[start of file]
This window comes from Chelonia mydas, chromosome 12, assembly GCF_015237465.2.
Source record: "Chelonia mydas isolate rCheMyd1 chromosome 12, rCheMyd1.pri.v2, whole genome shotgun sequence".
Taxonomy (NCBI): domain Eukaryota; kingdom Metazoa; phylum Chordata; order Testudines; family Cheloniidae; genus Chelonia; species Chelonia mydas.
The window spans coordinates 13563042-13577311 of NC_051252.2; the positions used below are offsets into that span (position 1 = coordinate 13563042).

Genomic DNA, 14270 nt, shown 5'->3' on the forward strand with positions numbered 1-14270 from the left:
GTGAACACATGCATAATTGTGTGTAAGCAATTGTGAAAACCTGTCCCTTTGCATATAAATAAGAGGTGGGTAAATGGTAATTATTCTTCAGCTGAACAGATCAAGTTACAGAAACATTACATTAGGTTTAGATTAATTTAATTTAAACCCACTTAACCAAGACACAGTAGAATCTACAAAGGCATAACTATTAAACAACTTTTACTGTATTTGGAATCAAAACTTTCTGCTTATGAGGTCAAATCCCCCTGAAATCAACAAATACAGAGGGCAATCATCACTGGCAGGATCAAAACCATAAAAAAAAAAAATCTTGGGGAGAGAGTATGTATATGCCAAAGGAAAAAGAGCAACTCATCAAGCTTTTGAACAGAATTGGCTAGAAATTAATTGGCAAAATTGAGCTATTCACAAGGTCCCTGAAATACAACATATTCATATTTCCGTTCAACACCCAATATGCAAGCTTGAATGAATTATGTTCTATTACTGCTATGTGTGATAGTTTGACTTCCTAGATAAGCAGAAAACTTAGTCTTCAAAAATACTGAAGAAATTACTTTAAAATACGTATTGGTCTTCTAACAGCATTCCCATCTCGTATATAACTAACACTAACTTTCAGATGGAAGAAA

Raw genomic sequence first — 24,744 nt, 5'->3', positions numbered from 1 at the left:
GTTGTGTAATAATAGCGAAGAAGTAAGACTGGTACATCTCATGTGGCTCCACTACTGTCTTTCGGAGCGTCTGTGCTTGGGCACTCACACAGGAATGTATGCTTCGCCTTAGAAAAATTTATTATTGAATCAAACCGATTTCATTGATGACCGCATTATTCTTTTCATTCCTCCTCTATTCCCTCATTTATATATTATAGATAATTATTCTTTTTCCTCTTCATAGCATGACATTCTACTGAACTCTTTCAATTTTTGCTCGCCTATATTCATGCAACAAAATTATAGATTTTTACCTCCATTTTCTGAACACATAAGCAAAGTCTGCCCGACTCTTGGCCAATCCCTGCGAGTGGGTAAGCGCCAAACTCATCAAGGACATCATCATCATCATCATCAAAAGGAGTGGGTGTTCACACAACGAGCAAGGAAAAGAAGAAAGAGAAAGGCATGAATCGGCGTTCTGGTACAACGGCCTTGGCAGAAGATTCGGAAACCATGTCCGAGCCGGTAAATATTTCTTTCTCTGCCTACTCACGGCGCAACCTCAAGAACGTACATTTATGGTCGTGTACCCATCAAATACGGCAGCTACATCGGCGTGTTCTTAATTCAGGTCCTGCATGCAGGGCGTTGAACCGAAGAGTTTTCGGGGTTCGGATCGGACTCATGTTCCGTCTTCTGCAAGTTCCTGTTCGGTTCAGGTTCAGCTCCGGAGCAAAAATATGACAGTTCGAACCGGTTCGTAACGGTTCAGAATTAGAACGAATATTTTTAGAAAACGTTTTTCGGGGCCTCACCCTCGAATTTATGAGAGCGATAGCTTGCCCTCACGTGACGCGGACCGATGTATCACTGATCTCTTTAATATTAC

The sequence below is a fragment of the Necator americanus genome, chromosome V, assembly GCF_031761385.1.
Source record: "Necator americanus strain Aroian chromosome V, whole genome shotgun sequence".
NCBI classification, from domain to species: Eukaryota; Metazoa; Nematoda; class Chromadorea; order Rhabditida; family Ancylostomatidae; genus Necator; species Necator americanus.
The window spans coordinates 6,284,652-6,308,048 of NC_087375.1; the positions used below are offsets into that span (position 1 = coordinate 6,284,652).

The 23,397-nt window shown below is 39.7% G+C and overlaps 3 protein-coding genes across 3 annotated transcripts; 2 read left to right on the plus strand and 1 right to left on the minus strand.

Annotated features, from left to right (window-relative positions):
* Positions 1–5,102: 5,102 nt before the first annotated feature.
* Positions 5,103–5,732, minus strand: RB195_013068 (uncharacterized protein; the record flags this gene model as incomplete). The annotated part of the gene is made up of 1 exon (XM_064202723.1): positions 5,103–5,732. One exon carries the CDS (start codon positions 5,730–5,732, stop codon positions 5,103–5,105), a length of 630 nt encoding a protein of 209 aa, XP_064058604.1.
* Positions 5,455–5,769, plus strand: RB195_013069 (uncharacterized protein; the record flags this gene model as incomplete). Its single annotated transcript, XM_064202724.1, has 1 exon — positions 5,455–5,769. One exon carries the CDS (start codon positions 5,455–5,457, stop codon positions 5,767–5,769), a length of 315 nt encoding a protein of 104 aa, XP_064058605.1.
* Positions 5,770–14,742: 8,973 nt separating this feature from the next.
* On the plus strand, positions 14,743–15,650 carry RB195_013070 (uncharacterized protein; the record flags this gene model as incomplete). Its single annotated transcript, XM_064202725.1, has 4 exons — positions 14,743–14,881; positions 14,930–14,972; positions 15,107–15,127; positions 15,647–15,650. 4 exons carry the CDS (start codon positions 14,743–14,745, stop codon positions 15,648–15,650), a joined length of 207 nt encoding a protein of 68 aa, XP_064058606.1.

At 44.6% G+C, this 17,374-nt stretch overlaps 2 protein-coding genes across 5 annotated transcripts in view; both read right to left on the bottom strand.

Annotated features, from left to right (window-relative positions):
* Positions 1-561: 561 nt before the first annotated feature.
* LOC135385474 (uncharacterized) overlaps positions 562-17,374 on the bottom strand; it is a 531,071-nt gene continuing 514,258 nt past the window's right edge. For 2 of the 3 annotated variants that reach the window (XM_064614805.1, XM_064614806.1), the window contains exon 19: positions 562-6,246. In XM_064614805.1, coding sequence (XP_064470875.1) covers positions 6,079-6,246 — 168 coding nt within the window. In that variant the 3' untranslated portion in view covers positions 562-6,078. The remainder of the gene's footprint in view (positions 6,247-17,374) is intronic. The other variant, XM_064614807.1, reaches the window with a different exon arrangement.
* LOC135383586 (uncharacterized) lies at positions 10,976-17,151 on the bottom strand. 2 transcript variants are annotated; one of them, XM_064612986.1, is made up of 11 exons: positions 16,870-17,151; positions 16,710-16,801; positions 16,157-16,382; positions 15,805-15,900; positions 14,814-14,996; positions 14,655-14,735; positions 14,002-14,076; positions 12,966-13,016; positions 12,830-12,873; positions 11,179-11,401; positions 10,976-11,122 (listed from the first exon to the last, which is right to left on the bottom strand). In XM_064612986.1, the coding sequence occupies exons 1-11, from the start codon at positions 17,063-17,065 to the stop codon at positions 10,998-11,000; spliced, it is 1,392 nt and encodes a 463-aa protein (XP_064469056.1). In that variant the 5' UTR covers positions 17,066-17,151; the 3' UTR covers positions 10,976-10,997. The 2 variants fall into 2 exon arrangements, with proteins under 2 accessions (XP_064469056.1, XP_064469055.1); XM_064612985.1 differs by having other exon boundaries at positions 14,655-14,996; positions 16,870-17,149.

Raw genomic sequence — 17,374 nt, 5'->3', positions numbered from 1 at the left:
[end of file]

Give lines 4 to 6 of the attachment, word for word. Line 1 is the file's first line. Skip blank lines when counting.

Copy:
The window spans coordinates 13563042-13577311 of NC_051252.2; the positions used below are offsets into that span (position 1 = coordinate 13563042).

Genomic DNA, 14270 nt, shown 5'->3' on the forward strand with positions numbered 1-14270 from the left:
GTGAACACATGCATAATTGTGTGTAAGCAATTGTGAAAACCTGTCCCTTTGCATATAAATAAGAGGTGGGTAAATGGTAATTATTCTTCAGCTGAACAGATCAAGTTACAGAAACATTACATTAGGTTTAGATTAATTTAATTTAAACCCACTTAACCAAGACACAGTAGAATCTACAAAGGCATAACTATTAAACAACTTTTACTGTATTTGGAATCAAAACTTTCTGCTTATGAGGTCAAATCCCCCTGAAATCAACAAATACAGAGGGCAATCATCACTGGCAGGATCAAAACCATAAAAAAAAAAAATCTTGGGGAGAGAGTATGTATATGCCAAAGGAAAAAGAGCAACTCATCAAGCTTTTGAACAGAATTGGCTAGAAATTAATTGGCAAAATTGAGCTATTCACAAGGTCCCTGAAATACAACATATTCATATTTCCGTTCAACACCCAATATGCAAGCTTGAATGAATTATGTTCTATTACTGCTATGTGTGATAGTTTGACTTCCTAGATAAGCAGAAAACTTAGTCTTCAAAAATACTGAAGAAATTACTTTAAAATACGTATTGGTCTTCTAACAGCATTCCCATCTCGTATATAACTAACACTAACTTTCAGATGGAAGAAA